Then, the light incident position-calculating means 8 finds the final position of center of gravity P3, i.e., the center position P3 of the incident light, from the found centers of gravity P1 and P2. As shown in FIG. 5, let Y1 be the distance between P3 and P1 taken along the Y-axis. Let Y2 be the distance between P3 and P2 taken along the Y-axis. Thus, we have

Y1+Y2=2  (5)

and

(ka+kb) y1=(kc+kd) Y2

That is,

0.45 y1=0.55 Y2  (6)

The light incident position-calculating means 8 finds Y2=0.9 from Eqs. (5) and (6). Also, the light incident position-calculating means 8 finds the y-coordinate (−1+0.9=−0.1) of the center of gravity P3.

In order to find the x-coordinate of the center of gravity P3, the light incident position-calculating means 8 subtracts the x-coordinate of P1 from the x-coordinate of P2, thus calculating the distance h (=0.8/0.55−0.4/0.45) between P1 and P2 along the X-axis. Then, the light incident position-calculating means 8 finds the distance h1, between P3 and P1, along the X-axis using

0.45 h1=0.55 (h-h1)  (7)

The x-coordinate ((−1+0.4/0.45)+0.55 (0.8/0.55−0.4/0.45)) of the center position P3 is found from the found h1=0.55 (0.8/0.55−0.4/0.45).

After the light incident position-calculating means 8 finds the center position P3 of the incident light on the photodiode 7 in this way, a signal indicating this center position is sent to the display control means 10.

The light intensity-calculating means 9 adds up the output signals from the light-sensitive elements and calculates the intensity of the incident light on the photodiode 7. A signal representing the intensity of the incident light is sent to the display control means 10.

The display control means 10 stores the graphical information about the photodiode 7 that is the light-sensitive portion. An enlarged view of the photosensitive surface of the four-segmented photodiode 7 is displayed on the viewing screen of the display unit 11 under control of the display control means 10. When a signal representing the center position of the incident light on the photodiode 7 as described above arrives from the light incident position-calculating means 8, a circular marker centered at the above-described center position is superimposed on the enlarged view of the photosensitive portion described above.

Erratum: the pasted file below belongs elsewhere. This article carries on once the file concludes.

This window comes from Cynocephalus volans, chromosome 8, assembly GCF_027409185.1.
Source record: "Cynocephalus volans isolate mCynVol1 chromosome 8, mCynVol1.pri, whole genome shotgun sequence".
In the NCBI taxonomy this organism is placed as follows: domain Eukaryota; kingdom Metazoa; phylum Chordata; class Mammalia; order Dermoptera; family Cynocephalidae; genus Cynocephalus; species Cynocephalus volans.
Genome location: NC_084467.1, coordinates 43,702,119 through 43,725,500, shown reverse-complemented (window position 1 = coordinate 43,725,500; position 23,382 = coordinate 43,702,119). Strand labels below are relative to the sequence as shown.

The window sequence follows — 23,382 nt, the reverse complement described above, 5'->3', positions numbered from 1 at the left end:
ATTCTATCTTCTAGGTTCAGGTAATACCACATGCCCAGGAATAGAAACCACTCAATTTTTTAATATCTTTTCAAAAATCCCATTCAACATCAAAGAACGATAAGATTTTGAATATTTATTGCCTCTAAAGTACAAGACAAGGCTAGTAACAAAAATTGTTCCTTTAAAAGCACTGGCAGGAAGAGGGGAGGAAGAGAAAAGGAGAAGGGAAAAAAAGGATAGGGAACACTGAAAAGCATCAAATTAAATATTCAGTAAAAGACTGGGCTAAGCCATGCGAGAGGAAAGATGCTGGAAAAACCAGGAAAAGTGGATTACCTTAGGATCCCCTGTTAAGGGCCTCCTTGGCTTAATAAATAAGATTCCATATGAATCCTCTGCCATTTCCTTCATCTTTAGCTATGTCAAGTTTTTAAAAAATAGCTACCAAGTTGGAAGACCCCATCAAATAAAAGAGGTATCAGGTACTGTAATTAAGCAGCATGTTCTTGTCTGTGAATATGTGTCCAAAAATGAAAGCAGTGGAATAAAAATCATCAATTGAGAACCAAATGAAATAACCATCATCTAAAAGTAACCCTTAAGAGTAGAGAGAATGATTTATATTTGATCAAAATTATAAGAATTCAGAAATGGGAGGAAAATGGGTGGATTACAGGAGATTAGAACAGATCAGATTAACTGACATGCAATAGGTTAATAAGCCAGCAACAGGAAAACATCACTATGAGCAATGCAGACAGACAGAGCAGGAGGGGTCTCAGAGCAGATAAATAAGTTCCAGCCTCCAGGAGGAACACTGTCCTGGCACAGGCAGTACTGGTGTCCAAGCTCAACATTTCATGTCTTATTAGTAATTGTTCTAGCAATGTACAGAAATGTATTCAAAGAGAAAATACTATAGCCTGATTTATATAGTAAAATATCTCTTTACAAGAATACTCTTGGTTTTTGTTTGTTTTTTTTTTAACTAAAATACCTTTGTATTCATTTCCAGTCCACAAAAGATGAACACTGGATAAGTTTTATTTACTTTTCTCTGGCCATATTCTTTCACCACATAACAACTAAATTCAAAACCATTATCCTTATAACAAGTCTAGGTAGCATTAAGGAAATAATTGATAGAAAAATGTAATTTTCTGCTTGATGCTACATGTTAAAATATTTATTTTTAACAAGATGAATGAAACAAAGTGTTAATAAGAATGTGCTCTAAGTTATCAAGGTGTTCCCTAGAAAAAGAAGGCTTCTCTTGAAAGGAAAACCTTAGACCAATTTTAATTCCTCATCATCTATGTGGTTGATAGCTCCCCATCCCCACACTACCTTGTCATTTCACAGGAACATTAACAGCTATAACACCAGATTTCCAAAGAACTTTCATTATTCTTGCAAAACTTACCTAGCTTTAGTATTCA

As a result, the operator can know the incident position of the laser light on the photodiode 7. The operator then adjusts the optical detector-adjusting means 13 to bring the center of the marker into the middle of the view of the photosensitive surface. This adjustment is very easy to make. Hence, the laser light can hit the center of the photodiode 7 accurately.

The display control means 10 can display the intensity of the light sent from the light intensity-calculating means 9 in different colors, depending on different ranges of the intensity of the light. For example, if the intensity of the incident light is appropriate, the marker is displayed in green. If the intensity is too high, the marker is displayed in red. If the intensity is too low, the marker is displayed in yellow. In FIG. 1, the inside of the circular marker is hatched. In practice, this hatched portion is displayed in colors corresponding to different ranges of the intensity of the incident light.

Owing to this color representation, the operator can know whether the intensity of the laser light on the photodiode 7 is appropriate or not. The operator adjusts the light source-adjusting means 12 while viewing the colors of the marker.

Where the amount of light emitted from the light source 5 is large, the intensity of the incident light is high. In this case, the life of the light source 5 shortens. If the intensity of the incident light is too low, the signal-to-noise ratio (S/N) deteriorates, thus lowering the accuracy of the measurement of forces. To avoid these problems, the aforementioned adjustment of the light source is made.